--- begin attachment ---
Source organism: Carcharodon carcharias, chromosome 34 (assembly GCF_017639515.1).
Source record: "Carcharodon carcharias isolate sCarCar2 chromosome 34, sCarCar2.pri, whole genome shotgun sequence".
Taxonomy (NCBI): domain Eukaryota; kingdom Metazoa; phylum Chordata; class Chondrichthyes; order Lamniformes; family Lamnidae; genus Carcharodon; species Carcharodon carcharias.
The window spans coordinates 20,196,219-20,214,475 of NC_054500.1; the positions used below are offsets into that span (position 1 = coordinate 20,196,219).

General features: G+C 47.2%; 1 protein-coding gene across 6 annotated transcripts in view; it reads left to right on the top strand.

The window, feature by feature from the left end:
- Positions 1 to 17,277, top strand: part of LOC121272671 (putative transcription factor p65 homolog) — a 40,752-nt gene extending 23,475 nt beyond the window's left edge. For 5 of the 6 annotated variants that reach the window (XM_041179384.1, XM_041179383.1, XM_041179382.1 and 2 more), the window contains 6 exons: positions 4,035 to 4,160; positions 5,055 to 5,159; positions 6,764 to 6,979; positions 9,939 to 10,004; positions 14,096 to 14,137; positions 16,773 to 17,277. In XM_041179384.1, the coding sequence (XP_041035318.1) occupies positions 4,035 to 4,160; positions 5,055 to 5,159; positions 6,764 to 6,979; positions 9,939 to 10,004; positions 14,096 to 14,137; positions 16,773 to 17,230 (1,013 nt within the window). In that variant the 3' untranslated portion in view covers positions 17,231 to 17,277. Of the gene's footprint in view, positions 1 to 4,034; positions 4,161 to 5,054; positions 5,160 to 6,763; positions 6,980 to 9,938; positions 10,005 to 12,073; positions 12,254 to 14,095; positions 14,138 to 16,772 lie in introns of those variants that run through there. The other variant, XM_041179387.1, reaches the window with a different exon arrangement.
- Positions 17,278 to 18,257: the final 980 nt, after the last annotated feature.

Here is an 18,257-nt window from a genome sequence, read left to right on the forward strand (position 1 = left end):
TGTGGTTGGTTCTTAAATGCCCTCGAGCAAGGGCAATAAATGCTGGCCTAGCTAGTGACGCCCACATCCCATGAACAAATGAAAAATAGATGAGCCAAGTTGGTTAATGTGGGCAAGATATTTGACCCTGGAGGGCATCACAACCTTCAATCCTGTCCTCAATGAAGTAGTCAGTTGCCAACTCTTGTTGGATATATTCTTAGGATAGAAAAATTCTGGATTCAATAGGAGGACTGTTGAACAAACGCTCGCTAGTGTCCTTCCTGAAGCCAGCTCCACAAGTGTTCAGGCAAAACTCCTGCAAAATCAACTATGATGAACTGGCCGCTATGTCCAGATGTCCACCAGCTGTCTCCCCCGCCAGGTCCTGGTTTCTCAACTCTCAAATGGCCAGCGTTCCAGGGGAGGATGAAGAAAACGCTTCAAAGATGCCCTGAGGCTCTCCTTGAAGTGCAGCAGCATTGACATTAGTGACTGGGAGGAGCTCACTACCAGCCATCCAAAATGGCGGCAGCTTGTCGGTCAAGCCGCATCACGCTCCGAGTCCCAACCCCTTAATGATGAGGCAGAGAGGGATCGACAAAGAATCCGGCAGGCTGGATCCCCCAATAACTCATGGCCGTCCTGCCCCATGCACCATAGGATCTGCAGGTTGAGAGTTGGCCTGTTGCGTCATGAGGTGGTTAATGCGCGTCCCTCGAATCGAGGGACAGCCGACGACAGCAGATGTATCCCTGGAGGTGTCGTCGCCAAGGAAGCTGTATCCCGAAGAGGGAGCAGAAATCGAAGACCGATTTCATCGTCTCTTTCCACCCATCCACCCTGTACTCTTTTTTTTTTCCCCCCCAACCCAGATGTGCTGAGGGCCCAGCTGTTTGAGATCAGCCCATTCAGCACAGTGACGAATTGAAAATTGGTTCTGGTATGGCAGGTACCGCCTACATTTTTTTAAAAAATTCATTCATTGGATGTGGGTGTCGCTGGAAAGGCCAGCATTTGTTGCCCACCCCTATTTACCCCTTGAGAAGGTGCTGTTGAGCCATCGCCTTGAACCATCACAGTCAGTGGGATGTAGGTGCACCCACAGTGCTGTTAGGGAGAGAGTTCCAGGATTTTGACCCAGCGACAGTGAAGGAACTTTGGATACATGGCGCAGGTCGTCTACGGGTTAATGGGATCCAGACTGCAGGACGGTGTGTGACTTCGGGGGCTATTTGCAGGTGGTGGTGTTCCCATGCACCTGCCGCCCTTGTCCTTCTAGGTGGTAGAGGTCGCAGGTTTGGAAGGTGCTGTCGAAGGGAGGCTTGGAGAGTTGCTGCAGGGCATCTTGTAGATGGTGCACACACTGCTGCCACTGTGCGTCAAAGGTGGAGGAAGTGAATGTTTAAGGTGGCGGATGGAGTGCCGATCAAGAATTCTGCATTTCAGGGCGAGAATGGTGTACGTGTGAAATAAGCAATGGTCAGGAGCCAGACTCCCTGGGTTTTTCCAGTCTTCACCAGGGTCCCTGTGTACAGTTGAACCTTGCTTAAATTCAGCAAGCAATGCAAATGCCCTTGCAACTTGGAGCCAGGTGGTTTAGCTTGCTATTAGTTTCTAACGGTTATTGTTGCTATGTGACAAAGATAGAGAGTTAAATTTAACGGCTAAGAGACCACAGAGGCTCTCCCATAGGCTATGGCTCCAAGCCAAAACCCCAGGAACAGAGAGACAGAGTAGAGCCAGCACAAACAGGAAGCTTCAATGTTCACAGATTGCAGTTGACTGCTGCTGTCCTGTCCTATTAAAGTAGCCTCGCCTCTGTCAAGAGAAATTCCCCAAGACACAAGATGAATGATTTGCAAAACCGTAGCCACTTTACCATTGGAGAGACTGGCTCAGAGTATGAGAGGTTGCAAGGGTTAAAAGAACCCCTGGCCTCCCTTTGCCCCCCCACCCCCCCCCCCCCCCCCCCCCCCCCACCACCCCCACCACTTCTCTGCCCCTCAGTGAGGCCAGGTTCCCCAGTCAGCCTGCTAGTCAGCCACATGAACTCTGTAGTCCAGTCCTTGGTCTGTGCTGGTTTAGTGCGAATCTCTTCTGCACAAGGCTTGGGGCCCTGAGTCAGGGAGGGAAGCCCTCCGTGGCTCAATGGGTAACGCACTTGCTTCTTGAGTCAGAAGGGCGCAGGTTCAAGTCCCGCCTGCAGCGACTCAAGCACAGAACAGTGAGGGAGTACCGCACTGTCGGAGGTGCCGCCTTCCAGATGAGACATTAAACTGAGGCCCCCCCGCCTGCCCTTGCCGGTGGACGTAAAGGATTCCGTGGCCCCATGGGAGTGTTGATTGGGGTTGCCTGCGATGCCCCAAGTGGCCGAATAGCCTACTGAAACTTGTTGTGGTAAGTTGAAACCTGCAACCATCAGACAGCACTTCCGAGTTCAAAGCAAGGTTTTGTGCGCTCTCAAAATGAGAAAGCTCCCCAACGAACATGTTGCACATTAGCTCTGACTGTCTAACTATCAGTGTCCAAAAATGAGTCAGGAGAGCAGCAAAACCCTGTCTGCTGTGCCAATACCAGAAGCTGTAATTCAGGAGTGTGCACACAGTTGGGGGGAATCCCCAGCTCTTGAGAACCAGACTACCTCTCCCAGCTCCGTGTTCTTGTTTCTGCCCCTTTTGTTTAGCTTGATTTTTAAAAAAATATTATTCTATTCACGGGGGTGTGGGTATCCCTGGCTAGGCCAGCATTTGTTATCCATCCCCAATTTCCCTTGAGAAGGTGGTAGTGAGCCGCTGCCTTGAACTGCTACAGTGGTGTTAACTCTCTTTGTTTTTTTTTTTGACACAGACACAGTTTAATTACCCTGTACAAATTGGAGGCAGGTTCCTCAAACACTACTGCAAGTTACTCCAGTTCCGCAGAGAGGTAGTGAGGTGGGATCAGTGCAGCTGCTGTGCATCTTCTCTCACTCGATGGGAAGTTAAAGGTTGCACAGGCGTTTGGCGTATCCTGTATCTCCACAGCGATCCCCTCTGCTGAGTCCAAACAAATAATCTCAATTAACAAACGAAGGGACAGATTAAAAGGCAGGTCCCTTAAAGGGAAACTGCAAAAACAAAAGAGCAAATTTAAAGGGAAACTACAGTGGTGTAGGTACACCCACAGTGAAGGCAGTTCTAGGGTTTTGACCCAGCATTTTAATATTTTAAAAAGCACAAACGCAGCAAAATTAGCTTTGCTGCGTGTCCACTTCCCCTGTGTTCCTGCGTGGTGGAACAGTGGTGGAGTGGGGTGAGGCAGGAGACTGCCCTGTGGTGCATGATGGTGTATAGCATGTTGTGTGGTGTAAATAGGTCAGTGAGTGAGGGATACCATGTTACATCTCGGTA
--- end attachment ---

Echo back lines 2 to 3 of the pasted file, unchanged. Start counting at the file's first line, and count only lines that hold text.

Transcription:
Source record: "Carcharodon carcharias isolate sCarCar2 chromosome 34, sCarCar2.pri, whole genome shotgun sequence".
Taxonomy (NCBI): domain Eukaryota; kingdom Metazoa; phylum Chordata; class Chondrichthyes; order Lamniformes; family Lamnidae; genus Carcharodon; species Carcharodon carcharias.